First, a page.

# ISI MStat PSB 2008 Problem 10 | Hypothesis Testing

This is a really beautiful sample problem from ISI MStat PSB 2008 Problem 10. It is based on testing simple hypothesis. This problem teaches me how observation, makes life simple. Go for it!

## Problem- ISI MStat PSB 2008 Problem 10

Consider a population with three kinds of individuals labelled 1,2 and 3. Suppose the proportion of individuals of the three types are given by $$f(k, \theta)$$, k=1,2,3 where 0< $$\theta$$<1.

$$f(k, \theta) = \begin{cases} {\theta}^2 & k=1 \\ 2\theta(1-\theta) & k=2 \\ (1-\theta)^2 & k=3 \end{cases}$$

Let $$X_1,X_2,....,X_n$$ be a random sample from this population. Find the most powerful test for testing $$H_o : \theta =\theta_o$$ versus $$H_1: \theta = \theta_1$$. ($$\theta_o< \theta_1< 1$$).

### Prerequisites

Binomial Distribution.

Neyman-Pearson Lemma.

Test function and power function.

Hypothesis Testing.

## Solution :

This is a quite beautiful problem, only when you observe it closely. Here the distribution of X may seem non-trivial ( non-theoretical), but if one observes the distribution of Y=X-1 (say), instead of X , one will find that $$Y \sim binomial( 2, 1-\theta)$$ .

so, now let, p= 1-$$\theta$$ , so, 0<p<1, and let, $$p_o= 1-\theta_o$$ and $$p_1=1-\theta_1$$.

and since , $$\theta_o< \theta_1 so, p_0>p_1$$, and our hypotheses, reduces to,

$$H_o : p = p_o$$ versus $$H_1: p = p_1, where 1> p_o> p_1$$.

so, under $$H_o$$ , our joint pmf ( of Y=X-1), is $$f_o( \vec{y}) = \prod_{i=1}^n {2 \choose y_i} {(p_o)^{y_i}(1-p_0)^{2-y_i}}$$ ; where $$y_i=x_i-1 , i=1,...,n$$

and under $$H_1$$, our joint pmf is, $$f_o( \vec{y}) = \prod_{i=1}^n{2 \choose y_i}{(p_1)^{y_i}(1-p_1)^{2-y_i}}$$ ; where $$y_i=x_i-1, i=1,...,n$$

So, now we can use, widely used Neyman-Pearson Lemma , and end up with,

$$\lambda (\vec{y})$$=$$\frac{f_1(\vec{y})}{f_o(\vec{y})}$$=$$\frac{\prod_{i=1}^{n} {2 \choose y_i} {p_1}^{y_i} {(1-p_0)}^{2-y_i}}{\prod_{i=1}^n {2 \choose y_i}{p_1}^{y_i}{(1-p_1)}^{2-y_i}}$$=$${(\frac{p_1}{p_0})}^{\sum{y_i}} {(\frac{1-p_1}{1-p_o})}^{2-\sum{y_i}}$$ .

now we define a test function, $$\phi(\vec{x})= \begin{cases} 1& \lambda*(\vec{x})> k \\ 0 &\lambda*(\vec{x}) \le k \end{cases}$$. for some positive constant k.

Where $$\lambda(\vec{y})=\lambda*(\vec{x}), \vec{x}= ( X_1,....,X_n)$$

so, our test rule is, we reject $$H_o$$ if $$\phi(\vec{x})=1$$, and we choose k such that the for a give level $$\alpha$$,

$$E_{H_o}(\phi(\vec{x})) \le \alpha$$, for a given $$0<\alpha<1$$,

with a power function , $$\beta(\theta)= E(\phi(\vec{x}))$$. Can you find the more subtle condition when,$$\lambda^*(\vec{x}) \le k$$ ? Try It!

## Food For Thought

Suppose, $$\theta_o \le \theta_1$$, can you verify, that there for any constant c, $$P_{\theta_1}(X>c) \le P_{\theta_1}(X>c)$$ . Can you generalize the situation, what kind distribution must X follow ?? Think over it, until we meet again !

# Life Testing Experiment | ISI MStat 2017 PSB Problem 5

This is a problem from the ISI MStat 2017 Entrance Examination and tests how good are your skills in modeling a life testing experiment using an exponential distribution.

## The Problem:

The lifetime in hours of each bulb manufactured by a particular company follows an independent exponential distribution with mean $$\lambda$$. We need to test the null hypothesis $$H_0: \lambda=1000$$ against $$H_1:\lambda=500$$.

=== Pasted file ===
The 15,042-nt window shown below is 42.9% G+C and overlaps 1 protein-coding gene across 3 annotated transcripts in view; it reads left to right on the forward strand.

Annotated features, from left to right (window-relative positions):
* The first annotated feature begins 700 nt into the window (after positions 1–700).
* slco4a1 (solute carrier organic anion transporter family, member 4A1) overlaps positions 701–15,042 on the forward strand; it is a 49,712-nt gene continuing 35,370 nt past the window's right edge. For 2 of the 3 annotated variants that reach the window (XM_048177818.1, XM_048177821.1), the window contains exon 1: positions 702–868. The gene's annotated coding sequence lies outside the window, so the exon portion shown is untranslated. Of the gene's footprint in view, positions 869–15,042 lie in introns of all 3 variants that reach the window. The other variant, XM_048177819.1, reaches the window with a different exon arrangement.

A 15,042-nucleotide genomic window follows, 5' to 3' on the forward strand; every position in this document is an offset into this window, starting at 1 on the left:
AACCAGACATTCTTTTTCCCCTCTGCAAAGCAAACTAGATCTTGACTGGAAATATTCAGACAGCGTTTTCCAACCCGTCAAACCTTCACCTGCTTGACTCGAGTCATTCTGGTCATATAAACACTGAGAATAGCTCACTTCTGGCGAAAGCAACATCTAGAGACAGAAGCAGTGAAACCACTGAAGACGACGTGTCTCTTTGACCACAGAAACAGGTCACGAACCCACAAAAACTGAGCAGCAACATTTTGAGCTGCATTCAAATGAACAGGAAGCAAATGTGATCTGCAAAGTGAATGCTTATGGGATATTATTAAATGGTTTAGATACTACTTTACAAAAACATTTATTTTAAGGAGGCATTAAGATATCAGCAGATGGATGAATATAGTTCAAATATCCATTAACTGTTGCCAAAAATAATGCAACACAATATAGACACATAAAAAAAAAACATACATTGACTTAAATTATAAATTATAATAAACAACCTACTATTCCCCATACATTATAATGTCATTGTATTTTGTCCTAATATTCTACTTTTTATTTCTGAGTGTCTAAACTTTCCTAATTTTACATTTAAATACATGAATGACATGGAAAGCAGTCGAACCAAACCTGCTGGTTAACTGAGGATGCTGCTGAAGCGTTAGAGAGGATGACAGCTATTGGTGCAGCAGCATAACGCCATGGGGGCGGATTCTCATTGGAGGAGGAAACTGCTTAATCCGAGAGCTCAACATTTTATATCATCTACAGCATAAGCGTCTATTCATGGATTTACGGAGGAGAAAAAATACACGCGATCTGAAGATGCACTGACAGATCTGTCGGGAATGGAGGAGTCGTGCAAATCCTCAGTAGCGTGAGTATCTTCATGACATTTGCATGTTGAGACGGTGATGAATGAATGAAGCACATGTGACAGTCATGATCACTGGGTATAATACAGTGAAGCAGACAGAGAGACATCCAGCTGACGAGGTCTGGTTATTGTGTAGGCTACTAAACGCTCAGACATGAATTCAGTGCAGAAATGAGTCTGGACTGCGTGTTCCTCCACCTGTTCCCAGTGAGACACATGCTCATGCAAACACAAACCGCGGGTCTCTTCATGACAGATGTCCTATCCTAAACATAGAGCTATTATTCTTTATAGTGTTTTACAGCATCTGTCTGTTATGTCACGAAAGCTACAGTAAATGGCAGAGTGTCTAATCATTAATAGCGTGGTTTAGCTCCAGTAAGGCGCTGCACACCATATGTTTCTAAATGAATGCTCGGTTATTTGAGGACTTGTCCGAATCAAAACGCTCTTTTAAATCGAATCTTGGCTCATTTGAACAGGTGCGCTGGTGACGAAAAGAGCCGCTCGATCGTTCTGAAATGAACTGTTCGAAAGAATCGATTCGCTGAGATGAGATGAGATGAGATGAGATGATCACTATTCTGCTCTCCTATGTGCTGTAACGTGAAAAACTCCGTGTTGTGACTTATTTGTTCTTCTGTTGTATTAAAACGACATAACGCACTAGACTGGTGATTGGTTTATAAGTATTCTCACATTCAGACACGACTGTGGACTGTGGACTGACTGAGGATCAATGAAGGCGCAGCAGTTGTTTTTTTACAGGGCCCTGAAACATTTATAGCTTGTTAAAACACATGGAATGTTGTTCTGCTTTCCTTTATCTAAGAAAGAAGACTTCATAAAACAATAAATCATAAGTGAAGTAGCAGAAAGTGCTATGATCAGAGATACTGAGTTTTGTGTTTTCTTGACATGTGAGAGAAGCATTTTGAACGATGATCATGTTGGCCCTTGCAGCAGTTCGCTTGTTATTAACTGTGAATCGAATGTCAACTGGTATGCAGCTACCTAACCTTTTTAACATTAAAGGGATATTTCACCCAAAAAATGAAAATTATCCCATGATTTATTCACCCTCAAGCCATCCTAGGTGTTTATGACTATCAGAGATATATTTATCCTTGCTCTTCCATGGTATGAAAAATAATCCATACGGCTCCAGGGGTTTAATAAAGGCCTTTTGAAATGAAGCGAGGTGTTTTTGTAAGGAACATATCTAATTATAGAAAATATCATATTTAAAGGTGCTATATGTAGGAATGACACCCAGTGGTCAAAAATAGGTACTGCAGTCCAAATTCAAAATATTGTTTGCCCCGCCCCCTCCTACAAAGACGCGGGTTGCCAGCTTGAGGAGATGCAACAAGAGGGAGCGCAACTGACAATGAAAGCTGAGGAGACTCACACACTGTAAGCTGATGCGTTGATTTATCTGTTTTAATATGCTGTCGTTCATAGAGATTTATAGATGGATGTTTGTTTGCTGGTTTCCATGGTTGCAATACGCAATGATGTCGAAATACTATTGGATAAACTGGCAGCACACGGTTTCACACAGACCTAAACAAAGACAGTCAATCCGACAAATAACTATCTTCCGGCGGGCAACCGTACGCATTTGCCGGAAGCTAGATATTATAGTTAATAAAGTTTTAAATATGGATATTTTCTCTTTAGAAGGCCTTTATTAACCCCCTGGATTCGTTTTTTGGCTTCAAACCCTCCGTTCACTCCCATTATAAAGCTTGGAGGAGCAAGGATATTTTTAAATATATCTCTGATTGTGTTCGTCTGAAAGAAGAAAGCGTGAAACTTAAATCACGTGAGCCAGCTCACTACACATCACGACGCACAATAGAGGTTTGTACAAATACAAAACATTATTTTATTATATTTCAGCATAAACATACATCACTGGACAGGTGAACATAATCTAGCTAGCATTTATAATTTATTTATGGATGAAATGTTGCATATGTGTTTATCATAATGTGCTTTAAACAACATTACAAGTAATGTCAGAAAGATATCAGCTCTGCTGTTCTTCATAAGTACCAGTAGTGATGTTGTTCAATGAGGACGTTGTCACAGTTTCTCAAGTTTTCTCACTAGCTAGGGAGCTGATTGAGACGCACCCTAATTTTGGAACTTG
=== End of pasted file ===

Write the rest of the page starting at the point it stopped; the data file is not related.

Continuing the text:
A statistician sets up an experiment with $$50$$ bulbs, with $$5$$ bulbs in each of $$10$$ different locations, to examine their lifetimes.

To get quick preliminary results,the statistician decides to stop the experiment as soon as one bulb fails at each location.Let $$Y_i$$ denote the lifetime of the first bulb to fail at location $$i$$.Obtain the most powerful test of $$H_0$$ against $$H_1$$ based on $$Y_1,Y_2,…Y_{10}$$ and compute its power.

## Prerequisites:

1.Properties of Exponential/Gamma distribution.

3.Order Statistics.

## Proof:

As it is clear from the arrangement of the bulbs, the first to fail(among 5 in a given location) has the smallest lifetime among the same.

That is, in more mathematical terms, for a location $$i$$, we can write $$Y_i = \text{min}(X_{i1},X_{i2},..,X_{i5})$$.

Here, $$X_{ij}$$ denotes the $$j$$ th unit in the $$i th$$ location where $$i=1,2,..,10$$ and $$j=1,2,..,5$$

It is given that $$X_{ij} \sim \text{Exp}(\lambda)$$.

Can you see that $$Y_i \sim \text{Exp}(5 \lambda)$$? You may try to prove this result for this:

If $$X_1,..,X_n$$ be a random sample from $$\text{Exp}(\lambda)$$ distribution,

then $$X_{(1)}=\text{min}(X_1,....,X_n) \sim \text{Exp}(n \lambda)$$.

So, now we have $$Y_1,Y_2,..Y_{10}$$ in hand each having $$\text{Exp}(5 \lambda)$$ distribution.

Let the joint pdf be $$f(\mathbf{y} )=\frac{1}{(5 \lambda)^{10}} e^{-\frac{\sum_{i=1}^{10} y_i}{5 \lambda}}$$.

For testing $$H_0: \lambda=1000$$ against $$H_1:\lambda=500$$, we use the Neyman Pearson Lemma.

We have the critical region of the most powerful test as $$\frac{f_{H_1}(\mathbf{y})}{f_{H_0}(\mathbf{y})} >c$$

which after simplification comes out to be $$\bar{Y} > K$$ where $$K$$ is an appropriate constant.

Also, see that $$\bar{Y} \sim \text{Gamma}(10,50 \lambda)$$.

Can you use this fact to find the value of $$K$$ using the size ($$\alpha$$) criterion ? (Exercise to the reader)

Also, find the power of the test.

## Challenge Problem:

The exponential distribution is used widely to model lifetime of appliances. The following scenario is based on such a model.